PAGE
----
Still, I did not realise just how eager for the season change I was until last month when I was strolling back to my house from uni. It was six pm but not yet dark, an exciting symbol in itself, and the air felt slightly thicker and softer to walk through. It was still and warm and pleasant. I was neither hot nor cold. I became aware that my senses were working overtime and I was overcome by a feeling of safety and comfort, though it took me some moments to pinpoint exactly why. It was the smell: the sweet tinge of jasmine, mixed with fresh cut grass and yellow eucalyptus blooms that can make me want to sneeze, but can also leave me hopelessly nostalgic. Combined it was the smell of my everyday life, but it seemed pronounced and special in that moment; extraordinary.

I guess it was the smell of home. 🙂

Oh, this journey we call life

Recently I went to a very quiet place to be very quiet. I will write about this quiet time soon (which in my head was, in fact, quite noisy), but for now I wanted to leave you with this from the delightful Margaret Atwood. It really says everything I want to say about my recent journey and, yes… life.


that travel is not the easy going

from point to point, a dotted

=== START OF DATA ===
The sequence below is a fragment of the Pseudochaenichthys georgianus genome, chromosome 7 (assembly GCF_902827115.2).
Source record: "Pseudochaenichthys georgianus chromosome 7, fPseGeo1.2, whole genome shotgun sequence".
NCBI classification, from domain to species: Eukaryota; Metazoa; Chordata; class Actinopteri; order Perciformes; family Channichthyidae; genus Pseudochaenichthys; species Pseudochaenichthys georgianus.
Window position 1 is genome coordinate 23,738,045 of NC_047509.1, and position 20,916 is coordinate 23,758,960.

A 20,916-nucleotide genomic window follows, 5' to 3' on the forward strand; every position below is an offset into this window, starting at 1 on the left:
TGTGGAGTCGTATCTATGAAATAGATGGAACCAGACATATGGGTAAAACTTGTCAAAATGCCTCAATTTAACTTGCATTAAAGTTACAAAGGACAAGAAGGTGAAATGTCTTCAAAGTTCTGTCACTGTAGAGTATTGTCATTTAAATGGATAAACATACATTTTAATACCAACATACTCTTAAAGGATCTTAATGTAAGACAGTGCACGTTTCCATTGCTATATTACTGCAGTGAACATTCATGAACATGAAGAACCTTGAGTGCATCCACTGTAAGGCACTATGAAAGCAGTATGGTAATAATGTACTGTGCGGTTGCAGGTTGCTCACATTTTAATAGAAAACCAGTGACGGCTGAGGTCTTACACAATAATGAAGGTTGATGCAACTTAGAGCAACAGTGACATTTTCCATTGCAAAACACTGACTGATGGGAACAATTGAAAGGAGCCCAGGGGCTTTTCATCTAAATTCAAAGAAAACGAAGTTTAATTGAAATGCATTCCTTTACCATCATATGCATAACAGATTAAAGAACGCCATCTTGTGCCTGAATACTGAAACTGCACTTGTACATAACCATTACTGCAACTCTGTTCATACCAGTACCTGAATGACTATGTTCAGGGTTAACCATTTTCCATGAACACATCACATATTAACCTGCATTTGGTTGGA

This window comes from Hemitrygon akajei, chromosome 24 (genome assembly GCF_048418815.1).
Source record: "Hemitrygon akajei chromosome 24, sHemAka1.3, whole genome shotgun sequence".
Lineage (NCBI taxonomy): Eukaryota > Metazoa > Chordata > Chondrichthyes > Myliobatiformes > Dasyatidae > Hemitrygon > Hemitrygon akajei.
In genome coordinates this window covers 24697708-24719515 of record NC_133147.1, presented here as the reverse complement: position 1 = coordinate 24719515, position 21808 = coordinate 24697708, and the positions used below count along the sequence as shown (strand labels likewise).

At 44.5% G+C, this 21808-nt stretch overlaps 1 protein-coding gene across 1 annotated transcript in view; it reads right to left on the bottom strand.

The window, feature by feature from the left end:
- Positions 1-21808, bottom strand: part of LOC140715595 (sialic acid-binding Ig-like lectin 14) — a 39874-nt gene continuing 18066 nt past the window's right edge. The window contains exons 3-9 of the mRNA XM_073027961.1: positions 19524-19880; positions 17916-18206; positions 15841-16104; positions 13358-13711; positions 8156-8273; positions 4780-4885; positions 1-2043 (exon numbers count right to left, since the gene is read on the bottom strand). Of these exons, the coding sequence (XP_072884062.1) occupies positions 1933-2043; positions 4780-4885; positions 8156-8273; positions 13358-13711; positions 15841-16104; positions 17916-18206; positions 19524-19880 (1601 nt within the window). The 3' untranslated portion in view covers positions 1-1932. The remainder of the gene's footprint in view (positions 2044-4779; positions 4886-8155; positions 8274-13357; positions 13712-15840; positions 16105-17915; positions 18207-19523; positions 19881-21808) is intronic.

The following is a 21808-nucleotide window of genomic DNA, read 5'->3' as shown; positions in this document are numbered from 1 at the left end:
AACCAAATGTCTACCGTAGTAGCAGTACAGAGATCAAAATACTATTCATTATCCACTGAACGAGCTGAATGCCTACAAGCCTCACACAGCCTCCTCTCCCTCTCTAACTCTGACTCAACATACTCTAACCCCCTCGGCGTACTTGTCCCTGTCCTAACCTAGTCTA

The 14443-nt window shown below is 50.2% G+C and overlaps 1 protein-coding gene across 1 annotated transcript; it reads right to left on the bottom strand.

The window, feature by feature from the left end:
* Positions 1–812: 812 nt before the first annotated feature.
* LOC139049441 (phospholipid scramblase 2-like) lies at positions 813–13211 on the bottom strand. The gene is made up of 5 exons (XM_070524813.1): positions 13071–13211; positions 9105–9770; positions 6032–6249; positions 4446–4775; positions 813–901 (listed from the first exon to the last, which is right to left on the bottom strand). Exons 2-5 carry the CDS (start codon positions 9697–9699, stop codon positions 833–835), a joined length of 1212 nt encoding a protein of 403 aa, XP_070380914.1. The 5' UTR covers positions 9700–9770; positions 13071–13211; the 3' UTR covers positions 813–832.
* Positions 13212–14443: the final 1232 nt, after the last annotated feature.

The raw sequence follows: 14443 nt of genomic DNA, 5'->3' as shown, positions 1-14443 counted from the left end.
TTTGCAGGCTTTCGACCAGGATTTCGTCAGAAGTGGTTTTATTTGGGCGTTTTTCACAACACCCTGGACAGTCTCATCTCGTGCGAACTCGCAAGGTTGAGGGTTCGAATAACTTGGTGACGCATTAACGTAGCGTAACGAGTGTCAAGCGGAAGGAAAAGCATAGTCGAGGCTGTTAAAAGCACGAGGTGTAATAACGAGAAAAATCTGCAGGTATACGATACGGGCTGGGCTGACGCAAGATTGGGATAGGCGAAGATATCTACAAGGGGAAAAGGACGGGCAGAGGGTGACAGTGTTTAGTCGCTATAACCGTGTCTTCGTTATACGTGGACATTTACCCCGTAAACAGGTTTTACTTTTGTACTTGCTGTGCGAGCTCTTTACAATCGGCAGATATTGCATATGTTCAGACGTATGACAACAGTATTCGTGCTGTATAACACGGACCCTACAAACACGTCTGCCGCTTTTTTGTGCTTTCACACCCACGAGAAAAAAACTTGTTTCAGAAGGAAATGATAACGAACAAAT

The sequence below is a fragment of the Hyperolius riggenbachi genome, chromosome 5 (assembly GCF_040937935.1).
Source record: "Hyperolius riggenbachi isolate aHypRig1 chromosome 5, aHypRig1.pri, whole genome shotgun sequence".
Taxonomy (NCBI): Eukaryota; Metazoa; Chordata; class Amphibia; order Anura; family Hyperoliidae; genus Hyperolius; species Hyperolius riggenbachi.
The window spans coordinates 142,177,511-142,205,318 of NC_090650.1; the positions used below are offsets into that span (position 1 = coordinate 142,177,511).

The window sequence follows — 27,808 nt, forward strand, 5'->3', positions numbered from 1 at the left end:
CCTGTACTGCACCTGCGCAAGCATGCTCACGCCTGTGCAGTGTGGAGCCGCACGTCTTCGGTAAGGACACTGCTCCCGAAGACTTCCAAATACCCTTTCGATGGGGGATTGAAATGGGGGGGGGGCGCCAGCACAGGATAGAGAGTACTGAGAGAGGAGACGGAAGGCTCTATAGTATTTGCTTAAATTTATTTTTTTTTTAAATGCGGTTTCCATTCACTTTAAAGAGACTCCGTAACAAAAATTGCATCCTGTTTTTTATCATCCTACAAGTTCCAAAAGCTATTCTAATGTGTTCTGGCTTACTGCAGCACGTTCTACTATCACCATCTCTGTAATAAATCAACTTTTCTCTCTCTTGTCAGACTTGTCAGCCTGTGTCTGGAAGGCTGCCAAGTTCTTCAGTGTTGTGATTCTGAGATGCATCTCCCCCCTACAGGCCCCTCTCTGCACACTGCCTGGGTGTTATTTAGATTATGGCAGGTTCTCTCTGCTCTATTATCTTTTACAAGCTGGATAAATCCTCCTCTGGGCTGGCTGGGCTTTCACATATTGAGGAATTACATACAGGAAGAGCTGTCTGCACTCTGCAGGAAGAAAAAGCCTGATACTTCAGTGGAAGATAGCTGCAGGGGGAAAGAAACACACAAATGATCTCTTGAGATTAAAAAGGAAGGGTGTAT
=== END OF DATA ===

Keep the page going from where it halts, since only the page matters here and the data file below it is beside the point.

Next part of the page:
line on a map, location

plotted on a square surface

but that I move surrounded by a tangle

of branches, a net of air and alternate

light and dark, at all times;

that there are no destinations

apart from this.

“Journey to the Interior” — Margaret Atwood

Fairhaven: Ships In the Night

I am on the 99 B-Line listening to The National and thinking, yes, it is true, I am ‘half awake in a fake empire.’ It is grey and raining outside and the scene is smeared by the condensation forming on the windows of the bus, which is becoming increasingly packed as we near the Cambie Street interchange. Five thirty in the afternoon. We, “the people of Vancouver,” are fleeing home, but the mood is damp, not what you’d expect from people who are escaping the clutches of the weekday. We look at each other distantly, sharing only the understanding that while we have reached today’s finish line tomorrow will place another one ahead of us.